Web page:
The stock market is likely to see its typical, seasonal pullback in the second quarter after the first quarter's sharp gains, but unlike previous years, more bullish Wall Street strategists expect a significantly higher end-of-year finale.
"Anyone who's looking for the S&P 500 to end the year at 1,650 to 1,700 is looking for a 17-percent appreciation–excluding the late 1990s and the two recovery years of 2003 and 2009, you'd have to go back to 1991 to see that kind of bounce," said Dan Greenhaus, chief global strategist at BTIG, who himself has a year-end target of 1,625. "There's an incredible sense that things are starting to come together and things that have been supportive of the recovery all remain in place."
Greenhaus noted that the average annual S&P 500 gain is about 7 percent.
Major averages have been on a tear in the first quarter, thanks largely to better-than-expected earnings, further evidence of a healing economy, and ongoing support from the Federal Reserve. The Dow pierced through its all-time high at the beginning of March and is on track for its best first quarter gain in 15 years. The S&P has soared about 10 percent this quarter and on the final day of the quarter, it recovered its record closing high of 1,565, set on Oct. 9, 2007.
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Analysts have jumped aboard the bullish momentum. Just in the last two weeks, major banks have raised their year-end price targets for the S&P. Goldman Sachs lifted its year-end target to 1,625 from 1,575, adding that financials, industrials and materials should outperform the broader market.
Similarly, Deutsche Bank increased its forecast to 1,625 from 1,600. Even Morgan Stanley, whose strategist Adam Parker has been bearish, boosted its target to 1,600 from 1,434, citing the improving U.S. economic growth and liquidity from the Federal Reserve.
Most recently, S&P Capital IQ sharply hiked its 12-month target to 1,670 from the 1,550 level established in November, citing improvement in global economic growth.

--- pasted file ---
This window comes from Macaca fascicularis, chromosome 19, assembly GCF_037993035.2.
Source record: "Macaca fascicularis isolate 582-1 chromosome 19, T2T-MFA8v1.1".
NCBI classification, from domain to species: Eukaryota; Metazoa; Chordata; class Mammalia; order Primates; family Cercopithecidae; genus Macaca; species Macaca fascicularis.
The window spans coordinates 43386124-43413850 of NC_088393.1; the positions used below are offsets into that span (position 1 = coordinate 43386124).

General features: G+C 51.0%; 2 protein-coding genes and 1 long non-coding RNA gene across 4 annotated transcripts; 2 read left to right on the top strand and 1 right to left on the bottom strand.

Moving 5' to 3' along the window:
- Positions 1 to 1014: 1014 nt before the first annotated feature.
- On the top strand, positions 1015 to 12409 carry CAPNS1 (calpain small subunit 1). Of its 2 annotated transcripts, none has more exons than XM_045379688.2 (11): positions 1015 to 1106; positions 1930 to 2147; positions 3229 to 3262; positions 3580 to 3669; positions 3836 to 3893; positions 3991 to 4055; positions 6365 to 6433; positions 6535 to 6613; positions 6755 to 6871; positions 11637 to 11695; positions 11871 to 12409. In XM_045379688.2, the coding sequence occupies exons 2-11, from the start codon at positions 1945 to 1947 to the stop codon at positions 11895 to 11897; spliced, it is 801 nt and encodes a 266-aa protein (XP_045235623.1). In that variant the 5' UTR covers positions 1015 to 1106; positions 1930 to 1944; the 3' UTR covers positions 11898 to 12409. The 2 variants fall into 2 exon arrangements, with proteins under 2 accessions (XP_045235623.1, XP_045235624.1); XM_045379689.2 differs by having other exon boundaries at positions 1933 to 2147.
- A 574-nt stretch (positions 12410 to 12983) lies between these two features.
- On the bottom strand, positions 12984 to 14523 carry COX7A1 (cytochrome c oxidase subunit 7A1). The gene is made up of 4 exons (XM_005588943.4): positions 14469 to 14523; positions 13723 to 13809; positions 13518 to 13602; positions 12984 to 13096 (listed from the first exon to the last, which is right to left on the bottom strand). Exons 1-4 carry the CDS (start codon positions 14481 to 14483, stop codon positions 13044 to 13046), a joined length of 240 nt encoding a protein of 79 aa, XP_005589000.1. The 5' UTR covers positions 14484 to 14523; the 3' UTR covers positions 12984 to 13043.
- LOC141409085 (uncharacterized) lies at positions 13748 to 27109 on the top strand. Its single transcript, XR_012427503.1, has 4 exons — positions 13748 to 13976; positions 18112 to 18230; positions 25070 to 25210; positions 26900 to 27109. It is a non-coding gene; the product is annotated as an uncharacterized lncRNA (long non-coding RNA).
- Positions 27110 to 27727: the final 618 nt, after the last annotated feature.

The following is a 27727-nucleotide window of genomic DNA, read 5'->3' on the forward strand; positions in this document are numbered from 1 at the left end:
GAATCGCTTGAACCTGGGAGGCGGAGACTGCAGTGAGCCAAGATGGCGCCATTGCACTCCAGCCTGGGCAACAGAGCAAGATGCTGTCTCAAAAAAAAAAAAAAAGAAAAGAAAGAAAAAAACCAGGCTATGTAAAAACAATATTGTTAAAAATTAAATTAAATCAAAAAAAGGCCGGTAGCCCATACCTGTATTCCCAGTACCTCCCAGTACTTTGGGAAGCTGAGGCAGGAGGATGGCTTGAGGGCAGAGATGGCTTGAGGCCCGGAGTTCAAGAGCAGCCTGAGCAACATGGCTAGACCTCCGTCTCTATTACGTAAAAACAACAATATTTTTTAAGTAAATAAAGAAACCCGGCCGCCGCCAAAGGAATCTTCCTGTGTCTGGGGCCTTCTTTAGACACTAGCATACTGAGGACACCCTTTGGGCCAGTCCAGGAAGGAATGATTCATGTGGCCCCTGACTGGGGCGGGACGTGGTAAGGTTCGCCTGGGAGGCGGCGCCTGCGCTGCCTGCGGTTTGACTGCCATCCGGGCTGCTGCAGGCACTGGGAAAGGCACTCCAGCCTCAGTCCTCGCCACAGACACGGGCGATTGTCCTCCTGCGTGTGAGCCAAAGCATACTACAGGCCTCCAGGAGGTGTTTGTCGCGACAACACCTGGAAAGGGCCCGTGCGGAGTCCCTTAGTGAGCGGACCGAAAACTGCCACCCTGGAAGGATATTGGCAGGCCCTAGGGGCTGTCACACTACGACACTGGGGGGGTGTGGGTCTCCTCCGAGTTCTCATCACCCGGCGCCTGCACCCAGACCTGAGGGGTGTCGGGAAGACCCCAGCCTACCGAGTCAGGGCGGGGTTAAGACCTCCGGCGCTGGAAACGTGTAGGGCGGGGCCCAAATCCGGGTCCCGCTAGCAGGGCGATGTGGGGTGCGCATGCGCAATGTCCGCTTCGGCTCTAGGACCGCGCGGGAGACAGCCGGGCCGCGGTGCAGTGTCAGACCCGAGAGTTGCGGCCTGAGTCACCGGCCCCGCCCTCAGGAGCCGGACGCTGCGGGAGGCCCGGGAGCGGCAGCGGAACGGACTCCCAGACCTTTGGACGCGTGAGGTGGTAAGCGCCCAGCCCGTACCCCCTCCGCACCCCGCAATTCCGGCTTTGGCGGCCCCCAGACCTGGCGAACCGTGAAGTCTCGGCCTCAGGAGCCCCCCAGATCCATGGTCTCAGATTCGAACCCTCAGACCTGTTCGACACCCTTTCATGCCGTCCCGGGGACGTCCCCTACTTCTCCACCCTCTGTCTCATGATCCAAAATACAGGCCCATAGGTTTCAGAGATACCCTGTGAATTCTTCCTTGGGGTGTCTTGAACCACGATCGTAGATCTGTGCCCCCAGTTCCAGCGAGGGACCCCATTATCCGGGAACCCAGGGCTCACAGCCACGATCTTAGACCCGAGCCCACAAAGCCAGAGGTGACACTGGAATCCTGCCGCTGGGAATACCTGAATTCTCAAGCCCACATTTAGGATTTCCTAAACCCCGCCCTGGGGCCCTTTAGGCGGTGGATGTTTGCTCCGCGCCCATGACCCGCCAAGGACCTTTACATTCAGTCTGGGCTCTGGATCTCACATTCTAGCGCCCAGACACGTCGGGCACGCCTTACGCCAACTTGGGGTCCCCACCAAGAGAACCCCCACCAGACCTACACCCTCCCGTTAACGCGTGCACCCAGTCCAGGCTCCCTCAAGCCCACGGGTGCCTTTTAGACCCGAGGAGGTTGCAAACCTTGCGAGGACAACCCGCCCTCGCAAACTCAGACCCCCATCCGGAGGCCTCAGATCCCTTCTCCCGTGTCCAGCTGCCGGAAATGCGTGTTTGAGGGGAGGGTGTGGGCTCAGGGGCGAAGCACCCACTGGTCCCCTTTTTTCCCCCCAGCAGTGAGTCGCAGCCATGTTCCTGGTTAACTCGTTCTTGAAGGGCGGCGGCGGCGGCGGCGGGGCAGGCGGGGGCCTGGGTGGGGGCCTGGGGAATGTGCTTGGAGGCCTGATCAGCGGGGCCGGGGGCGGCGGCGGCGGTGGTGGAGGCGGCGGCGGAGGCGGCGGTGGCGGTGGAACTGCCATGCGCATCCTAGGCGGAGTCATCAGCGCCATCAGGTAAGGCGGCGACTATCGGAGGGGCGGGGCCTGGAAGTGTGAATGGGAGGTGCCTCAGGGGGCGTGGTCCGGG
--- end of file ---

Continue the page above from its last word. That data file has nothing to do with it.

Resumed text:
Defensive sectors have boosted the market, with health care and consumer staples surging more than 13 percent each in the first quarter.
"If the market is going to be up considerably, people usually think the cyclical sectors would lead it. But that hasn't been the case this year–materials and techs have been the worst performers so far," noted Greenhaus. "There are still fundamental reasons to favor health care and consumer staples…and even with energy and industrials in the middle of the sector pack, they just need to catch up modestly to boost the market."
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In the last three years, strong market run-ups in the first quarter have led to pullbacks of between 10 to 20 percent during the first few weeks of the second quarter. And ahead of the second quarter this year, the debate continues over whether equities will see a consolidation.
"It looks like the rally's gotten tired and we're due for a pullback for stocks. And while we may not see the huge pullback like in the past years, a smaller decline of about 5 to 10 percent is what we're expecting," said Jeff Kleintop, chief market strategist for LPL Financial. "But we'll see a bounce after that, so individual investors can use this market to their advantage and look to buy on the dips."
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Some analysts point to slow earnings growth as a possible catalyst for the pullback.
"Absent the unpinning of the market by the continued liquidity coming from the Fed, we are going to be focusing on first-quarter earnings," said Quincy Krosby, market strategist at Prudential Financial. "Worries over the sequester and Europe kept companies from spending—we want to see if they've turned the corner and whether demand is picking up."
Earnings growth expectations for the first quarter are at a modest 1.5 percent, according to the latest data from Thomson Reuters. So far, a little over 100 companies on the S&P 500 have provided negative earnings guidance compared to 23 positive pre-announcements for the first-quarter. Still, earnings growth is forecast at 9.2 percent for the year.
"Earnings expectations have not risen as much as in prior years, which may limit the disappointment," wrote Kleintop. "It is too early to say whether [the earnings revision] indicator is flashing a warning sign."
Also keeping investors nervous are negative headlines from Europe. In addition to the jitters over the Cyprus bailout, investors added Italy's economic and political concerns to their list of worries as the nation faced ongoing political deadlock.
"In the short-term, we've had a big move since November and if investors are going to be nervous, Europe's going to be an excuse," said Thomas Lee, chief U.S. equity strategist at JPMorgan. "But at the end of the day, I don't think this is a big enough threat to say the bull market's over and global recession's starting because there's another financial crisis."
Lee has a year-end target of 1,580 on the S&P 500.
"The big picture still points to a major secular bull market being underway, with at least another four years left, led by durable goods," he said.
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